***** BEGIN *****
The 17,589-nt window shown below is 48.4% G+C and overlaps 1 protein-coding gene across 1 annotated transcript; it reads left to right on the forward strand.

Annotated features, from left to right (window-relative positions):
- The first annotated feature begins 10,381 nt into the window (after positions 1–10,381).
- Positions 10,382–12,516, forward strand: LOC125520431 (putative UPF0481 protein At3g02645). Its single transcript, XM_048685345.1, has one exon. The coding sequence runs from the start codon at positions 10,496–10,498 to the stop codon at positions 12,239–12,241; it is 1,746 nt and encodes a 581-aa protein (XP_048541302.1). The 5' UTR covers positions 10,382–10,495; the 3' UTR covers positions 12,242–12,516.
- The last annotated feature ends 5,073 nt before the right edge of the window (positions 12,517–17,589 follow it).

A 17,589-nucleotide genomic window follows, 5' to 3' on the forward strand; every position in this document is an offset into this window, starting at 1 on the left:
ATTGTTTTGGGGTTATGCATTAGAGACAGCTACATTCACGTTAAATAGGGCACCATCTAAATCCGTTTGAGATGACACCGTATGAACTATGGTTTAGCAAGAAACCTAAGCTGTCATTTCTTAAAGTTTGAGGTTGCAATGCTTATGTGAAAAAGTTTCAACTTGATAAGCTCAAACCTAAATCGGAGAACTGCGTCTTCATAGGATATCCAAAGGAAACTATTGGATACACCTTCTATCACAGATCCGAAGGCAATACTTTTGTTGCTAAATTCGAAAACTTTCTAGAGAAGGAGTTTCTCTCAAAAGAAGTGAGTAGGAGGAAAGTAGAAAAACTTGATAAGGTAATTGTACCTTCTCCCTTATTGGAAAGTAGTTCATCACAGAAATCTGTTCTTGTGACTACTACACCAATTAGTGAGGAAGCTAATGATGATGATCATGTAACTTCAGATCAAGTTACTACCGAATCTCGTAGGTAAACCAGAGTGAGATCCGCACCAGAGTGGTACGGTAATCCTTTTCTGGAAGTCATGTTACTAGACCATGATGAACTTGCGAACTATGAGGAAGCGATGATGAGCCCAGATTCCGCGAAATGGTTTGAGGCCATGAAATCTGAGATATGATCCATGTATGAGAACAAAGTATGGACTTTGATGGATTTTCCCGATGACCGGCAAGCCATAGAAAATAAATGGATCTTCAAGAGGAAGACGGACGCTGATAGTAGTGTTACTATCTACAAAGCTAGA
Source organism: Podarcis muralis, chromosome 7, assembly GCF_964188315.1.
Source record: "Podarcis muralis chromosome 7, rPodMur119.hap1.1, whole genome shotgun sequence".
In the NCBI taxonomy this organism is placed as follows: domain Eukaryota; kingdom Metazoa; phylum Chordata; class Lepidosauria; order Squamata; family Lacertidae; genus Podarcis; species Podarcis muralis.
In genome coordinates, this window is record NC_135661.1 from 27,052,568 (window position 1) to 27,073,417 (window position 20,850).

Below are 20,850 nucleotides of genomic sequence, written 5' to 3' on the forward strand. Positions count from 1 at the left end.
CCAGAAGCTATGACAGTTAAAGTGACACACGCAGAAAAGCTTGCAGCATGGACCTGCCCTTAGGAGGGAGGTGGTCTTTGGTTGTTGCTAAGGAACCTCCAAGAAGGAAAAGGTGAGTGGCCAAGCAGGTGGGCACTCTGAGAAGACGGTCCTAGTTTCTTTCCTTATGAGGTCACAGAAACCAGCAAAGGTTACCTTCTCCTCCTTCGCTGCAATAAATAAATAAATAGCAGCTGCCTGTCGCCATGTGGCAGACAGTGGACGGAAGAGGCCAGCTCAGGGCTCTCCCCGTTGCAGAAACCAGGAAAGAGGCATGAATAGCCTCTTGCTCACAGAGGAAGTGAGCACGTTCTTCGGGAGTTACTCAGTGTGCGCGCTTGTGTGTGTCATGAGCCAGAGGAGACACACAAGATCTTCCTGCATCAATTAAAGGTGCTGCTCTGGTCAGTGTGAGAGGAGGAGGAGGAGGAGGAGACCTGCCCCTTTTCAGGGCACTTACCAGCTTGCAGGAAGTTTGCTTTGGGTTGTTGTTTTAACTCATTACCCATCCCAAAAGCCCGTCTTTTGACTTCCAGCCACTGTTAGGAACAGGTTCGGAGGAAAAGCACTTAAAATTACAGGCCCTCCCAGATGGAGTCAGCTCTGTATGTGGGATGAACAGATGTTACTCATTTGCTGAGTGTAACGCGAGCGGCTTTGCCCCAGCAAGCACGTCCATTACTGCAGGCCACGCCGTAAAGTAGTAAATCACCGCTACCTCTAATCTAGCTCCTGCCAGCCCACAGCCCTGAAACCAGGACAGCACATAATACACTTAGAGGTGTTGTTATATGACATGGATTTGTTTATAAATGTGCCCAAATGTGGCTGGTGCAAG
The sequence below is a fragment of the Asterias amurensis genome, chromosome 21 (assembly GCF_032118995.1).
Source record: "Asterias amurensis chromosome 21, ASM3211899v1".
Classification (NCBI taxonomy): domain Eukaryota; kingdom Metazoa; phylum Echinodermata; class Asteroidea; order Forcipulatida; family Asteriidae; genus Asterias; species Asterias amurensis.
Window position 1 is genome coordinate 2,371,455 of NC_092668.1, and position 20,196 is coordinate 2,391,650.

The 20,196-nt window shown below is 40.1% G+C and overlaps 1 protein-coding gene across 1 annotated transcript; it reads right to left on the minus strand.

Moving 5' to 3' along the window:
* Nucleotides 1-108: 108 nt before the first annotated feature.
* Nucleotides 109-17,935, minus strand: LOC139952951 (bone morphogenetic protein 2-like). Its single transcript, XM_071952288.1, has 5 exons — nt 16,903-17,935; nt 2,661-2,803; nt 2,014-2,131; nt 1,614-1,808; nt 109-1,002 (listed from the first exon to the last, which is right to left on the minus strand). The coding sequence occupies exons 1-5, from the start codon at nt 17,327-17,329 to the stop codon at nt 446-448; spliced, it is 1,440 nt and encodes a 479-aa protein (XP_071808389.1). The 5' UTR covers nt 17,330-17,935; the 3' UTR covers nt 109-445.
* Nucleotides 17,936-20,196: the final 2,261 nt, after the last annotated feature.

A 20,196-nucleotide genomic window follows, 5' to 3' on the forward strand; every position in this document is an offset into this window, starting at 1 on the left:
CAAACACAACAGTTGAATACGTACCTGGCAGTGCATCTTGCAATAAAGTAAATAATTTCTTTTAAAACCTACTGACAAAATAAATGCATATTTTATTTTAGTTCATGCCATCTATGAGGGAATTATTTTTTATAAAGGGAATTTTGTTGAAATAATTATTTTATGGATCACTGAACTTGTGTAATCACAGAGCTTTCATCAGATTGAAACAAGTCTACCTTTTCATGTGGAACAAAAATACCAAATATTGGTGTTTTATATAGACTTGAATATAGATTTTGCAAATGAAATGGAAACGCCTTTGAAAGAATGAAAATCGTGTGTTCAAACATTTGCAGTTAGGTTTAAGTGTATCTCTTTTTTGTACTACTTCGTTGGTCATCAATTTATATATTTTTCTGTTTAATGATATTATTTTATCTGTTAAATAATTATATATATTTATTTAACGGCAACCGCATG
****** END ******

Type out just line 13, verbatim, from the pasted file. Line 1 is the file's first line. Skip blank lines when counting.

CCAGAAGCTATGACAGTTAAAGTGACACACGCAGAAAAGCTTGCAGCATGGACCTGCCCTTAGGAGGGAGGTGGTCTTTGGTTGTTGCTAAGGAACCTCCAAGAAGGAAAAGGTGAGTGGCCAAGCAGGTGGGCACTCTGAGAAGACGGTCCTAGTTTCTTTCCTTATGAGGTCACAGAAACCAGCAAAGGTTACCTTCTCCTCCTTCGCTGCAATAAATAAATAAATAGCAGCTGCCTGTCGCCATGTGGCAGACAGTGGACGGAAGAGGCCAGCTCAGGGCTCTCCCCGTTGCAGAAACCAGGAAAGAGGCATGAATAGCCTCTTGCTCACAGAGGAAGTGAGCACGTTCTTCGGGAGTTACTCAGTGTGCGCGCTTGTGTGTGTCATGAGCCAGAGGAGACACACAAGATCTTCCTGCATCAATTAAAGGTGCTGCTCTGGTCAGTGTGAGAGGAGGAGGAGGAGGAGGAGACCTGCCCCTTTTCAGGGCACTTACCAGCTTGCAGGAAGTTTGCTTTGGGTTGTTGTTTTAACTCATTACCCATCCCAAAAGCCCGTCTTTTGACTTCCAGCCACTGTTAGGAACAGGTTCGGAGGAAAAGCACTTAAAATTACAGGCCCTCCCAGATGGAGTCAGCTCTGTATGTGGGATGAACAGATGTTACTCATTTGCTGAGTGTAACGCGAGCGGCTTTGCCCCAGCAAGCACGTCCATTACTGCAGGCCACGCCGTAAAGTAGTAAATCACCGCTACCTCTAATCTAGCTCCTGCCAGCCCACAGCCCTGAAACCAGGACAGCACATAATACACTTAGAGGTGTTGTTATATGACATGGATTTGTTTATAAATGTGCCCAAATGTGGCTGGTGCAAG